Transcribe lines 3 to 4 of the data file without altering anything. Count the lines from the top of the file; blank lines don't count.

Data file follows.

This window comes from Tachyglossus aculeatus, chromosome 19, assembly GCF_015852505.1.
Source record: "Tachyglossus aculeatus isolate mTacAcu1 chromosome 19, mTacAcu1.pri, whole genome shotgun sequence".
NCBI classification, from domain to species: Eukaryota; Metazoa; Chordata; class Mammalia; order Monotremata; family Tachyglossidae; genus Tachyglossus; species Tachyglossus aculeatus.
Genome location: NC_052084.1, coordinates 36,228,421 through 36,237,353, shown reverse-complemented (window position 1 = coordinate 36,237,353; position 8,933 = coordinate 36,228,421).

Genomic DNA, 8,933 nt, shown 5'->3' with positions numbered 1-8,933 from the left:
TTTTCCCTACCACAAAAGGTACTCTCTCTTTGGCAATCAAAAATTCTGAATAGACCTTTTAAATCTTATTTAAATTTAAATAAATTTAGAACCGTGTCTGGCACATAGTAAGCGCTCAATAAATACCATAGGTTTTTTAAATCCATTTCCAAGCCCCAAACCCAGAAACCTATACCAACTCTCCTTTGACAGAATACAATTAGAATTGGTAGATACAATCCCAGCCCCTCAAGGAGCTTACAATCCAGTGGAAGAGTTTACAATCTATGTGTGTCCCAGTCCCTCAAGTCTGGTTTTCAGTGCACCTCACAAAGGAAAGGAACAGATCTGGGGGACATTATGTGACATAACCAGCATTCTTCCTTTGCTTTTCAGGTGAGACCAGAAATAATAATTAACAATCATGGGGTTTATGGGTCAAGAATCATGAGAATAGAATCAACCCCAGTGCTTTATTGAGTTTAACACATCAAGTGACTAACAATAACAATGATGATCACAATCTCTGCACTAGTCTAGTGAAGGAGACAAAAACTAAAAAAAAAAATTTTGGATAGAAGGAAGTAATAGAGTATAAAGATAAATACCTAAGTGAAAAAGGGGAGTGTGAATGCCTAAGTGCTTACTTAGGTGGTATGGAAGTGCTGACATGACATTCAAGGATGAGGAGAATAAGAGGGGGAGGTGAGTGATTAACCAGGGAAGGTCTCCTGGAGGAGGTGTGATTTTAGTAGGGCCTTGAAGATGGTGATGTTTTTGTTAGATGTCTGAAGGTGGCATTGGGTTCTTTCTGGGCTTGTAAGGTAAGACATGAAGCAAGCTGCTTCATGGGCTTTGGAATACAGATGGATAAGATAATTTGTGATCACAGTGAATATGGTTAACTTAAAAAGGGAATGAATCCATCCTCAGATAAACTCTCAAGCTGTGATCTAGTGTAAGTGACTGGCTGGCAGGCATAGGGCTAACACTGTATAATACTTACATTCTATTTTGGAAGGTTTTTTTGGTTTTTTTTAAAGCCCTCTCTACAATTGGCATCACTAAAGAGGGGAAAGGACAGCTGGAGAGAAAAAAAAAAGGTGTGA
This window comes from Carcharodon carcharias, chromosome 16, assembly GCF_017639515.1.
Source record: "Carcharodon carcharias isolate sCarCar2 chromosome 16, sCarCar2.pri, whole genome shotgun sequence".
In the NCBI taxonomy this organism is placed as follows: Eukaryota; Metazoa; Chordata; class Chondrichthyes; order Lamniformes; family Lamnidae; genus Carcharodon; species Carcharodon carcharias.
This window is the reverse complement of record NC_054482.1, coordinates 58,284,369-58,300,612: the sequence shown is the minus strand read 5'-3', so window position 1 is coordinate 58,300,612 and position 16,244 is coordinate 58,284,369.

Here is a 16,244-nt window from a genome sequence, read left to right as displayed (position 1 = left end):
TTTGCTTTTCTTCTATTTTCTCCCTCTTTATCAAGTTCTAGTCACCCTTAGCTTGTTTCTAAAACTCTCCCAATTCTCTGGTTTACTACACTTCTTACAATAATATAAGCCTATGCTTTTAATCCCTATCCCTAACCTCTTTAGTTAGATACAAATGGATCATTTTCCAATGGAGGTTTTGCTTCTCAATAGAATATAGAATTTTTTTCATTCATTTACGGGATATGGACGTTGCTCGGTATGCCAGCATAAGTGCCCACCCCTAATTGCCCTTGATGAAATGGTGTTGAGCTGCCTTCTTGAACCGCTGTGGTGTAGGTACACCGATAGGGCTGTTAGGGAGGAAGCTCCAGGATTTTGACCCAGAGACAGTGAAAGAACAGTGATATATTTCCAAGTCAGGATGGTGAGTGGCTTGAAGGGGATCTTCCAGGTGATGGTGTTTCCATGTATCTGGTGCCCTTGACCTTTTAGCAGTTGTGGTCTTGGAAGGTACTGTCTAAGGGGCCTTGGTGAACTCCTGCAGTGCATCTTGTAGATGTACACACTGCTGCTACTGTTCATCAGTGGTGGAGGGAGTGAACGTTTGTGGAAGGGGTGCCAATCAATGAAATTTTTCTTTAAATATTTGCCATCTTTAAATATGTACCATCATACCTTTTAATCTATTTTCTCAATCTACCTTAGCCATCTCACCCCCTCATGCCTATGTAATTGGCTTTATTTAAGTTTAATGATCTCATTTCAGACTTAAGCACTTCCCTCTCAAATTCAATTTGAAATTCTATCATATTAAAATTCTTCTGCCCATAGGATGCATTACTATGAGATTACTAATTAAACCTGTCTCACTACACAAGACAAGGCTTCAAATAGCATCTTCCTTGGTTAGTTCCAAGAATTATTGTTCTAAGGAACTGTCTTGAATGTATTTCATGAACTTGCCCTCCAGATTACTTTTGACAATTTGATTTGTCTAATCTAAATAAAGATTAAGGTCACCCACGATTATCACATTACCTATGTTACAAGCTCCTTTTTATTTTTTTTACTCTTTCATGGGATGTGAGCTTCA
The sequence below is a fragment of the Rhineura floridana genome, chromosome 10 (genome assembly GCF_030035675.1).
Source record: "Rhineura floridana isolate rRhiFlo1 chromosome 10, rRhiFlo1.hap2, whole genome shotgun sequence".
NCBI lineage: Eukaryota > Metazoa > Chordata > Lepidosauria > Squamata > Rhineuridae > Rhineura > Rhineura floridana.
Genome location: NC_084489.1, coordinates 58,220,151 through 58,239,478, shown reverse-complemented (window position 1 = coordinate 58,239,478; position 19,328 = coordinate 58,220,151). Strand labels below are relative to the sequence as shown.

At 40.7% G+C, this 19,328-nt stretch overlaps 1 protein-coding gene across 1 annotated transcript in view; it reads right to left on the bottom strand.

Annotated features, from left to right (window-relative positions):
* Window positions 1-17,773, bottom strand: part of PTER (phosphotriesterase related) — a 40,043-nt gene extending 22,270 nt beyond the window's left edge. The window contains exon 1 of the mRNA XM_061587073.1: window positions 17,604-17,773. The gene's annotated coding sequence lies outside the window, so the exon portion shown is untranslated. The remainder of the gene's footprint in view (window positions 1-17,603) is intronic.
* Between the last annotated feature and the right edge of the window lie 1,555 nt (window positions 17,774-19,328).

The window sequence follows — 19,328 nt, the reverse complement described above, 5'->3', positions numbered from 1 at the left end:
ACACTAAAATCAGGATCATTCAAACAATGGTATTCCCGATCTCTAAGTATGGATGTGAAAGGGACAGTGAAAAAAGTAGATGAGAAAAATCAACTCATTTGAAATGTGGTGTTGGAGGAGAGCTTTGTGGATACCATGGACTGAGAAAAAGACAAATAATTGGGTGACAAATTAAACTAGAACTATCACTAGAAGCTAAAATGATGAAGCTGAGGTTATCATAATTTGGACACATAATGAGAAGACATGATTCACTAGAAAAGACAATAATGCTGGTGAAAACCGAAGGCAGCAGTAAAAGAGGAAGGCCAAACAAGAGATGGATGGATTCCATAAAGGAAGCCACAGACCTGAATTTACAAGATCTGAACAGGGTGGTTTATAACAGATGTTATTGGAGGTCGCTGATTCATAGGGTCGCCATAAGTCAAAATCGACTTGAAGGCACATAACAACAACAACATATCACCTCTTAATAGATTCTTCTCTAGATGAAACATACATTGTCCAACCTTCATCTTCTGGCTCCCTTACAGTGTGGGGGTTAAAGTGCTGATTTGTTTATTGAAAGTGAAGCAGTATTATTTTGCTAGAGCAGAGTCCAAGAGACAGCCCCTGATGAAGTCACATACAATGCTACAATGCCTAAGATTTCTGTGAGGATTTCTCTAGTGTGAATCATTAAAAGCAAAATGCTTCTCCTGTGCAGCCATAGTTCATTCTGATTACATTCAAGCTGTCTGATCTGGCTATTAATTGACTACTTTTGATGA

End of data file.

NCBI classification, from domain to species: Eukaryota; Metazoa; Chordata; class Mammalia; order Monotremata; family Tachyglossidae; genus Tachyglossus; species Tachyglossus aculeatus.
Genome location: NC_052084.1, coordinates 36,228,421 through 36,237,353, shown reverse-complemented (window position 1 = coordinate 36,237,353; position 8,933 = coordinate 36,228,421).